Stefano Mancuso’s Nation of Plants
What if instead of a kingdom, plants were a nation? What if the set of principles their lives are built upon was compiled in a formal constitution? Would that help us (the humans) to accept them (the plants) for what they really are: living and sentient beings? This is what Italian neurobiologist and author Stefano Mancuso will attempt to instil in the mind of visitors to his upcoming exhibition in 2019, The Nation of Plants. Presented in the frame of Broken Nature XXII Triennale di Milano 2019, a major design and architecture event in Milan from March 1st to September 1st 2019, and under the management of Italian curator Paola Antonelli, Mancuso’s show promises to be ground-breaking.
While many nations are expected to take part in the XXII Triennale with pavilions demonstrating the technological, intellectual and philosophical progress of their populations, Mancuso’s idea is to develop a 1,000 square meter pavilion entirely ruled by plants. Adopting the concept of nation, the scientist suggests that plants too belong to a community that responds to complex collective mechanisms defined by a common language and territory and that we should grant them an institutional presence in order to give them a ‘voice’ which should be taken seriously.
But, why should we actually listen to plants? Do they even have something to ‘tell’ us?
Since the publication of his book, Brilliant Green, in 2015 in which he explained that plants are “social organisms, sophisticated and highly evolved like us”, Mancuso has been on a crusade against the ignorance that surrounds the world of plants – giving numerous lectures and TED talks and more recently an interview on a popular Italian TV show. Moreover, Mancuso has initiated several cultural projects such as The Florence Experiment (2018) – a public experiment developed in collaboration with the German artist Carsten Höller to study a possible artistic/scientific interaction between plants and humans – and Botanica (2017) – a touring event that merges the vegetal and the musical worlds. Such a public presence surely has helped him raising awareness about the importance of plants.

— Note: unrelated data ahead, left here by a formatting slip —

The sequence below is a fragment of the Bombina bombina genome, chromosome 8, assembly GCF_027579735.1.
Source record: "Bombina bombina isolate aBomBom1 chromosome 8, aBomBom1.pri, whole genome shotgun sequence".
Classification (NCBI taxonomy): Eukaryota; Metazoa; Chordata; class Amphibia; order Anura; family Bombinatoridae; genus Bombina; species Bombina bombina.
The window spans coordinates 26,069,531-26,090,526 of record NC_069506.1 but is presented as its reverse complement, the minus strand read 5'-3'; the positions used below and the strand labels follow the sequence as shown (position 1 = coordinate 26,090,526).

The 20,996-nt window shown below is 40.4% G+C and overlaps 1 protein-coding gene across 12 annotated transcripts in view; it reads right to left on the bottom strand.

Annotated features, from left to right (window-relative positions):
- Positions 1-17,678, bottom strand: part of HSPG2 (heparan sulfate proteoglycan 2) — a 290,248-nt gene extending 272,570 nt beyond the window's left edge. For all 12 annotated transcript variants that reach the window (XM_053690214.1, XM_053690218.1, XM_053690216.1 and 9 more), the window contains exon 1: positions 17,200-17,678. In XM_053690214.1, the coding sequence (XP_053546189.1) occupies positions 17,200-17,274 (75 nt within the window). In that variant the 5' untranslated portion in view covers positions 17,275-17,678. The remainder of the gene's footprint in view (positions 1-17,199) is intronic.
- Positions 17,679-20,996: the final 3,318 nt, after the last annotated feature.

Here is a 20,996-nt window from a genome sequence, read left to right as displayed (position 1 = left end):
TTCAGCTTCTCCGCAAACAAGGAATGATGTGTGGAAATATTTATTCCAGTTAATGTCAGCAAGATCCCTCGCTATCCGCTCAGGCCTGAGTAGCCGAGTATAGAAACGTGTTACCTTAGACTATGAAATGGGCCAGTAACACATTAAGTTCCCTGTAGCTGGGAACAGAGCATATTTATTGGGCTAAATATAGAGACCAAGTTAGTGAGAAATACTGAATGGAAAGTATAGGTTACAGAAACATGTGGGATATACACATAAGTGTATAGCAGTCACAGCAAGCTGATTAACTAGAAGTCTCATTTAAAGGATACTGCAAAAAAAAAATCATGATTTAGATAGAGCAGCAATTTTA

The Nation of Plants represents a new phase of Mancuso’s research and will include the latest scientific discoveries in the field of plant cognition and botany, while demonstrating that the way most of us think about plants is biased by hundreds of years of misunderstandings and misconceptions.
It is by introducing the notion of nation – a term normally solely linked to the human population, which Mancuso has utilised to introduce us into the conversation. As a nation, a group of living beings cannot exist as an isolated entity – they have to establish a relationship, whether positive or negative, with other living beings.
The exhibition will also explore what a nation of humans inspired by the plant world could look like. According to Mancuso, looking at our societies from a plants point of view could help us question our anthropocentric society and its centralised and hierarchical system. A better understanding of plants could also help us rethink the way we communicate and connect with one another.
To paraphrase American ecologist Ian Thomas Baldwin, the time has probably come to “phytomorphise ourselves”.
Article by Laura Drouet . Based on an interview with Stefano Mancuso by Laura Drouet and Olivier Lacrouts